A little more than two years ago, I attended a conference on Canada and its place in the world. When I got back, I had an idea. By the time of the next federal election in the fall of 2015, Stephen Harper’s Conservative government would have been in power in Canada for close to 10 years. About half of that time would have been spent as a minority government and the other half in a majority situation.
Although I couldn’t have known that the Conservatives would not be re-elected, the wonkish part of me thought that, regardless of the outcome of the next vote, this rather unique circumstance made a study of the Harper government’s foreign policy, focusing on any potential differences between the minority and majority eras, a book just waiting to be published.
Sure, it would be somewhat more difficult to justify the book if the Harper Conservatives won another majority (I could envision reviewers asking why one might produce a study of Conservative foreign policy while that policy was still being developed and implemented). But the polls at the time were suggesting that Canada was headed towards a period of minority governments, and there were already hints that if Mr. Harper did not win another majority he would likely retire as leader (which would legitimize, at least for reviewers, a book on the foreign policy of Stephen Harper). So I decided to take the risk.
I knew from the beginning that I could not write this kind of book alone. For one, a decade of contemporary foreign policy is too broad a topic for most scholars, especially this one, to tackle by themselves. Just as important, there’s no way that I could have produced the book quickly enough to make it meaningful to my students.
The solution, it seemed to me, was to produce an edited volume – and to find a co-editor to help.
In part because my last co-editing experience, while ultimately a great learning exercise, was not a smooth one (in retrospect, largely because of me), and in part because it had been a decade since I last worked as a co-editor, before I went any further, I decided to seek out advice on best practices.
As readers of this magazine are well aware, the internet is full of guidance about the academic process. I myself have blogged for University Affairs about teaching online for the first time and asking for a reference letter. There is also a lot written about how to publish academic articles, and how to plan and write scholarly books. Little information is available, though, about the process of producing an edited volume.
While some might suggest that the dearth of literature is a not-so-subtle effort to discourage scholars from taking on such a daunting task (it’s far easier, for example, to organize a special issue of an academic journal), I like to think that edited volumes can be valuable, especially in the classroom.
About a year ago, I therefore approached University Affairs about developing a series of blogs about the edited book experience. My plan was to ask, and try to answer, some of the most common, and important, questions that volume editors – real and potential – should consider before and during the publication process.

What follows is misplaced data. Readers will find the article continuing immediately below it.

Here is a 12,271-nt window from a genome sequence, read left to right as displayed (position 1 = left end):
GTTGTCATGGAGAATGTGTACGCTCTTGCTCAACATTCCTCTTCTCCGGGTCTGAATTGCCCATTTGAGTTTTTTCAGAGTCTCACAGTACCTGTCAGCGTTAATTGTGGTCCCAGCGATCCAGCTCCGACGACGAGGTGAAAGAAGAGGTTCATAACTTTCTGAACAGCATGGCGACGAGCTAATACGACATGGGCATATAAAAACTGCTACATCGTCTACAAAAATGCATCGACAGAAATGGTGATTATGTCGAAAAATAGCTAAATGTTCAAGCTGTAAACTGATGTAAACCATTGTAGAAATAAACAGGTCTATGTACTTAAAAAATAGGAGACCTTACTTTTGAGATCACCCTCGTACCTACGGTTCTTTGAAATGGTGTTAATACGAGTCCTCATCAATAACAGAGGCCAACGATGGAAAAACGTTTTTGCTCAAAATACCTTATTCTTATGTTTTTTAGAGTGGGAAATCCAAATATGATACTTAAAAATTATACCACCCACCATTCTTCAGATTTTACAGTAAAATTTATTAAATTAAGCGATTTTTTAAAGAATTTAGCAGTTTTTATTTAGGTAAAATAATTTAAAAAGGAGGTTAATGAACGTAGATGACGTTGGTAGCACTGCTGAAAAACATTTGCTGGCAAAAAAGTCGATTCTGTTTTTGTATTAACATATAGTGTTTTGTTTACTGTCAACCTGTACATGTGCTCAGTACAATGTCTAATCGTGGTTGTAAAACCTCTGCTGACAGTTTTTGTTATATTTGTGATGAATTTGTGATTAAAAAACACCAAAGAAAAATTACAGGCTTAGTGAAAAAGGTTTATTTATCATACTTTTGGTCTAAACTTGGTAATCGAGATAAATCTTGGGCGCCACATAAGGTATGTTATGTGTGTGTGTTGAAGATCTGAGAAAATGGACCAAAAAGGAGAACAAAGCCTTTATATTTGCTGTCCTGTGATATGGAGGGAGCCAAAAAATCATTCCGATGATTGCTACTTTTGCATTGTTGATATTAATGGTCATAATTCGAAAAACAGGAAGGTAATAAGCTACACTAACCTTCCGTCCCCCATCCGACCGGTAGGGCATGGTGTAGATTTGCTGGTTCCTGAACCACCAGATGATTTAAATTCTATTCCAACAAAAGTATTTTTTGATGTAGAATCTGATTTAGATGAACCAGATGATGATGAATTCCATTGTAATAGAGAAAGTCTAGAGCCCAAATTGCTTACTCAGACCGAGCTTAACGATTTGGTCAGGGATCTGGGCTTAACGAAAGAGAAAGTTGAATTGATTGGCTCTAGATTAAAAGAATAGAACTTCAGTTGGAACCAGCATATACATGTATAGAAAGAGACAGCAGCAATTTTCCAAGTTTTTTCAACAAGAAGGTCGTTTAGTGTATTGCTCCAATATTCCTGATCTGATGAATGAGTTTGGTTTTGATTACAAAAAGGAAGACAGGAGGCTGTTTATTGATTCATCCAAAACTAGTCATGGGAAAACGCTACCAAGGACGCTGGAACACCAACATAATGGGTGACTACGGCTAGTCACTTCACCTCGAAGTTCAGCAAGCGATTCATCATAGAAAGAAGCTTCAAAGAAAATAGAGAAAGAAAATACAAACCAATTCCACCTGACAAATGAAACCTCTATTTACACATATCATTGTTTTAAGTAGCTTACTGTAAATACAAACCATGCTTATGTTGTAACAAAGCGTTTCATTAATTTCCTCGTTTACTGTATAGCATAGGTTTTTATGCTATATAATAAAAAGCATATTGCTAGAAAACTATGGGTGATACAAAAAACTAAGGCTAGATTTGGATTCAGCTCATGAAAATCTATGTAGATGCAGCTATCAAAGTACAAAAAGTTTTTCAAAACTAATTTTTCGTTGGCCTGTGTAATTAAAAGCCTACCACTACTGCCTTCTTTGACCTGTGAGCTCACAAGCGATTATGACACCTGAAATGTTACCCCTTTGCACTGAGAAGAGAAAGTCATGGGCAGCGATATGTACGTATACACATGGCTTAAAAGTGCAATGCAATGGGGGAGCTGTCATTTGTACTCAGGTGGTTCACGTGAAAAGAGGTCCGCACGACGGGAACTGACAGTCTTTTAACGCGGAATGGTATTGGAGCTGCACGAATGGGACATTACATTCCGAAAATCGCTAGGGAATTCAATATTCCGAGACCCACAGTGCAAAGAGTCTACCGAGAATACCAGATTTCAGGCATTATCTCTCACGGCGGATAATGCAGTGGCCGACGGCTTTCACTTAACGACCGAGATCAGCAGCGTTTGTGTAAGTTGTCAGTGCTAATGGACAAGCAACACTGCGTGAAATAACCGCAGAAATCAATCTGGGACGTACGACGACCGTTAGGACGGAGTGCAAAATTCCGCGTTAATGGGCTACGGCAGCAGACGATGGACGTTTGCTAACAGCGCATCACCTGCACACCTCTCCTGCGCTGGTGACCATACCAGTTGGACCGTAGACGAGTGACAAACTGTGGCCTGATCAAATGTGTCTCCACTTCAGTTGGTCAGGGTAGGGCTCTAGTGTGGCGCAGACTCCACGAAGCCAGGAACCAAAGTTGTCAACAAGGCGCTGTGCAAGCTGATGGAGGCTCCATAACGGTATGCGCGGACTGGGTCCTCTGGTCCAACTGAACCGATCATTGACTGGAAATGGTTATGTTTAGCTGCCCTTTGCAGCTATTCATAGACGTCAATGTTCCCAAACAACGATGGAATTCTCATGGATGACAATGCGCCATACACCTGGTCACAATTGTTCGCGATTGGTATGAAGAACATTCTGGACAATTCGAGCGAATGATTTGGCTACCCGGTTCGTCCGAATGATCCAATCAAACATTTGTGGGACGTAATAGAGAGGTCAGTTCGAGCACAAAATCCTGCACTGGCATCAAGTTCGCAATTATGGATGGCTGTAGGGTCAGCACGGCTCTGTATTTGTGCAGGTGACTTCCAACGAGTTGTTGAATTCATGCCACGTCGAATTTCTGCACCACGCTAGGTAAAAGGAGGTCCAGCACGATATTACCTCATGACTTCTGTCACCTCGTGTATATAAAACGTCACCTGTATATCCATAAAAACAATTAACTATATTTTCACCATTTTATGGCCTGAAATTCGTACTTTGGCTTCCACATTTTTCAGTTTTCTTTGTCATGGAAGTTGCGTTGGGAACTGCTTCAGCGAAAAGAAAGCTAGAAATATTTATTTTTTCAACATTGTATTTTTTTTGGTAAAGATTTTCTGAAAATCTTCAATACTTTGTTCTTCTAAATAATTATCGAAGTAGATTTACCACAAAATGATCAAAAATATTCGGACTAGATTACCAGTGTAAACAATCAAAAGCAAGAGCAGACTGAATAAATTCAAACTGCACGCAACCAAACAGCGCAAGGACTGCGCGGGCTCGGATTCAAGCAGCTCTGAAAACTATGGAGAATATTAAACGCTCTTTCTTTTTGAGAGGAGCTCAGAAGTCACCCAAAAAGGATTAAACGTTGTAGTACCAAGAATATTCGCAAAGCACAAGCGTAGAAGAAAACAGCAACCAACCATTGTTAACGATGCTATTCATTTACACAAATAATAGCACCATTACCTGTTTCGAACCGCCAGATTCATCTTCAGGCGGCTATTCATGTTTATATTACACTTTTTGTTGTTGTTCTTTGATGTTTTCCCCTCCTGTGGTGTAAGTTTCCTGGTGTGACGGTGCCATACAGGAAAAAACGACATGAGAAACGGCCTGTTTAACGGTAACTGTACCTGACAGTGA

Over the next few months, as The Harper Era in Canadian Foreign Policy: Parliament, Politics, and Canada’s Global Posture moves through the final stages of publication with UBC Press, I, and my co-editor Christopher Kukucha, a professor at the University of Lethbridge, explore questions like:
- When, if ever, should you consider editing a scholarly book?
- Should you edit alone or with a co-editor?
- How should you select author-contributors?
- What you should look for in a good publisher?
- How do you fundraise?
We will also include a post from our senior editor at UBC Press and another from one of our most experienced contributing authors.
Chris and I come from different academic disciplines (he’s a political scientist and I’m an historian who now teaches public policy), and have had remarkably different experiences as volume editors and contributors (he is the co-editor an extraordinarily successful book that is now in its third edition; I have edited for a vanity publication and co-edited for another university press).
It is our hope that our experiences, as we capture them in this series, will provide University Affairs readers with one of the first, comprehensive inside looks at scholarly publishing from the editors’ side.
You need to brush up on your grammar. The title of this article, « The Scholarly Edition: an inside look at scholarly publishing from the editors’ perspective » should read « The Scholarly Edition: an inside look at scholarly publishing from the editor’s perspective ».
Dr. Virginia Stead, HBA, BEd, MEd, EdD
2012 Alum, OISE University of Toronto
Equity Series General Editor, Peter Lang Publishing
Well, there are in fact two editors, so the editors’ perspective is correct. Of course, that assumes they share the same perspective — which is the case here — or else it would be the editors’ perspectives.
Léo Charbonneau, editor, University Affairs
A scholarly edition is a critically edited presentation of an original text (literary, historical, etc.). This article is about edited collections, not scholarly editions.
The article is interesting and so is the comment. The latter reminds me of the importance of commas: e.g. the difference between « let’s eat, grandma » and let’s eat grandma. »